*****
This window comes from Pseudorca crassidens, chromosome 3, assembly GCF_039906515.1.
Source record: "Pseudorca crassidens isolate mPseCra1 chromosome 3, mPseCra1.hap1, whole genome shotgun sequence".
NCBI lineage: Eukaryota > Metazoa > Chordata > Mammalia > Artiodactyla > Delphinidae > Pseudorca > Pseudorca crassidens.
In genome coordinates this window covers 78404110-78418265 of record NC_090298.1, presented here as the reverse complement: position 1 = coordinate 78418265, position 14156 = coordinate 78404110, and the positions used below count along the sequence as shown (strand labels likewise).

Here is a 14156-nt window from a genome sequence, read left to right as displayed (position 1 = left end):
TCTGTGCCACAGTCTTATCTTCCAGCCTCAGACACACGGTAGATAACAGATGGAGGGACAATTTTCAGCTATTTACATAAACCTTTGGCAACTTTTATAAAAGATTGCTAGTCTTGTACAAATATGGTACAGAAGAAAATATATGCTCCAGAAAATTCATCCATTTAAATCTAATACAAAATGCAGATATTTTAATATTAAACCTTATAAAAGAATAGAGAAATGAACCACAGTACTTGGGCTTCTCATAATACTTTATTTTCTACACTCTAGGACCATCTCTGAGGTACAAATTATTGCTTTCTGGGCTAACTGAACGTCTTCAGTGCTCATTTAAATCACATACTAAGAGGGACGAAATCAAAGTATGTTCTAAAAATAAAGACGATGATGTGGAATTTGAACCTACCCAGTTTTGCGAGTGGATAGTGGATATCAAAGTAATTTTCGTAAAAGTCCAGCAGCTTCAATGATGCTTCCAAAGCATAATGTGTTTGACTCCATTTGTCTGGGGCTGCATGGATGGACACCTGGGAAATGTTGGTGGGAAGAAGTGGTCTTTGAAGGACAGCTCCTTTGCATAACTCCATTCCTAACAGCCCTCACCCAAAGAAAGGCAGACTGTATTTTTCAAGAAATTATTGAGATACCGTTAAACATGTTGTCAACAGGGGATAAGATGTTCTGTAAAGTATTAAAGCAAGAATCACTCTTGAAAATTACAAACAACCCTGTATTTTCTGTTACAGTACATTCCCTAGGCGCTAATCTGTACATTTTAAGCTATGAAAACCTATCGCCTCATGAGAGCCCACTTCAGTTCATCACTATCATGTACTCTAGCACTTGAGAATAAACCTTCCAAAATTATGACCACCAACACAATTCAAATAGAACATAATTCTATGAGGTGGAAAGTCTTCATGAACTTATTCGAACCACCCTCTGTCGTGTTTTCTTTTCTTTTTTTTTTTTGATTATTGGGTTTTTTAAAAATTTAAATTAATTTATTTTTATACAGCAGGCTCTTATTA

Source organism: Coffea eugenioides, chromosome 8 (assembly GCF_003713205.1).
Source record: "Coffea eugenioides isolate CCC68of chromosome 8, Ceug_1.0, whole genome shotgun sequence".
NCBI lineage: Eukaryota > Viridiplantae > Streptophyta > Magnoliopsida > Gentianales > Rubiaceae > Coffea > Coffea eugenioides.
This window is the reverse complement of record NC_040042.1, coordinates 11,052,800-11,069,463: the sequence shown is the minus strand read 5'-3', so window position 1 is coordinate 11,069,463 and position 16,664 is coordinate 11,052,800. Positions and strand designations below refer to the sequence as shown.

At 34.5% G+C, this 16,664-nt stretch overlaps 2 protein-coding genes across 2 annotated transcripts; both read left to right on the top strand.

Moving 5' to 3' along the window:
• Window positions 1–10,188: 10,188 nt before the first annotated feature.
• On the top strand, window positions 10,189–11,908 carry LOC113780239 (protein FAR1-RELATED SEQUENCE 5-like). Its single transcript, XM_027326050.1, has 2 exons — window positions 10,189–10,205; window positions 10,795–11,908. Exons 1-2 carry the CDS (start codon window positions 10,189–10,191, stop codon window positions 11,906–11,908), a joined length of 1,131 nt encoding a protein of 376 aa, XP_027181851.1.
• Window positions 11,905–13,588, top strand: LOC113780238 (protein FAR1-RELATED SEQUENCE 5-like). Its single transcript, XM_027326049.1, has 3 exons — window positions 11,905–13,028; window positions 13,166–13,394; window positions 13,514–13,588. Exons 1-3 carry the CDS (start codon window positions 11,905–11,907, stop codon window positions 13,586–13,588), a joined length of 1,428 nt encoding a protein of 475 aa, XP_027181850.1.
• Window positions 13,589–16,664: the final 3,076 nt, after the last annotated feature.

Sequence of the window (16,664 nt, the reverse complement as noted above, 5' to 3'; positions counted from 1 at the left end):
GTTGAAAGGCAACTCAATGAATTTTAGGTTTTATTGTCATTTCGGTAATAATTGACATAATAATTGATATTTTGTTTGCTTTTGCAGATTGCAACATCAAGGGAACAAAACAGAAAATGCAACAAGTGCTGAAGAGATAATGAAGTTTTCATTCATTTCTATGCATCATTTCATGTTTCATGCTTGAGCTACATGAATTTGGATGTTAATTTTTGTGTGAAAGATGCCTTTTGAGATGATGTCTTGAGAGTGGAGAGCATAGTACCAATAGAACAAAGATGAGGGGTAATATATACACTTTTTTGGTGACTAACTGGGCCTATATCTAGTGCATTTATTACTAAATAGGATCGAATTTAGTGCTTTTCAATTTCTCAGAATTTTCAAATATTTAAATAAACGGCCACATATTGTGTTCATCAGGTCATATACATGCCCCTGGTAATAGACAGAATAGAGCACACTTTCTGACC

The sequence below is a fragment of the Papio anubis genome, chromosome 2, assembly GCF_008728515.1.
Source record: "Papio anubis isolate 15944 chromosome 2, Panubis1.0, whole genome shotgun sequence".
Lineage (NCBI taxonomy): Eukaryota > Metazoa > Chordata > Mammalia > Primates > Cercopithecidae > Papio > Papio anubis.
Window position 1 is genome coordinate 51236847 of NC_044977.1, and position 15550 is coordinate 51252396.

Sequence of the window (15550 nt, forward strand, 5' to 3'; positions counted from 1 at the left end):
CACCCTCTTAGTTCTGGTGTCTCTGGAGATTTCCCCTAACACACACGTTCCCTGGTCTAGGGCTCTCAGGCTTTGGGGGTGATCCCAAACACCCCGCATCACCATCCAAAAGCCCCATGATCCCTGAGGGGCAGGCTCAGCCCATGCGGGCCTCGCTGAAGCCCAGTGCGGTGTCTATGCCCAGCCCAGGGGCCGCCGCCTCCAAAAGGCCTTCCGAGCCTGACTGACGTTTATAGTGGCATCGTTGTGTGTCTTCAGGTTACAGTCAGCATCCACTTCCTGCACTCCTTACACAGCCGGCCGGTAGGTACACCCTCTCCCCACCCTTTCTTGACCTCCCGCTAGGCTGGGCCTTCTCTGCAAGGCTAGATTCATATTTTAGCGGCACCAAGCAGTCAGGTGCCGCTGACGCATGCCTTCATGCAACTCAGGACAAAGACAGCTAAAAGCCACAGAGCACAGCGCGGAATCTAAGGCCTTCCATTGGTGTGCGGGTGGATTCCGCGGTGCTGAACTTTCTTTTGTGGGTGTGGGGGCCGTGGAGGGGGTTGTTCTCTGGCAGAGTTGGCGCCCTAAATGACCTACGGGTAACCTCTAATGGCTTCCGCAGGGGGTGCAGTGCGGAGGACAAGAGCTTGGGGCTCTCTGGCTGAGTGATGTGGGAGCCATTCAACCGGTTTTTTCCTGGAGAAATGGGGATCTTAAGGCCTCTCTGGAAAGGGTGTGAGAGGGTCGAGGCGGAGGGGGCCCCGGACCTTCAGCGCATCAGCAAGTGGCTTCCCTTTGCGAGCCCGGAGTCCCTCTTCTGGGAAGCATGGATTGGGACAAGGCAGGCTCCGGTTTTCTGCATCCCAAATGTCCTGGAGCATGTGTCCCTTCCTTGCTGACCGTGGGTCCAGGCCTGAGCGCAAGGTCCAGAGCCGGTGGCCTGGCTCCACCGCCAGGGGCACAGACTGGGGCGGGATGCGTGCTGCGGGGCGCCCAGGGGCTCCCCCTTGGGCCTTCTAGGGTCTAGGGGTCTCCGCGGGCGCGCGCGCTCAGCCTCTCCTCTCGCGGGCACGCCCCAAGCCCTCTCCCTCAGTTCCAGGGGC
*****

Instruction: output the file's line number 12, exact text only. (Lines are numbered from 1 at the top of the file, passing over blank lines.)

Moving 5' to 3' along the window: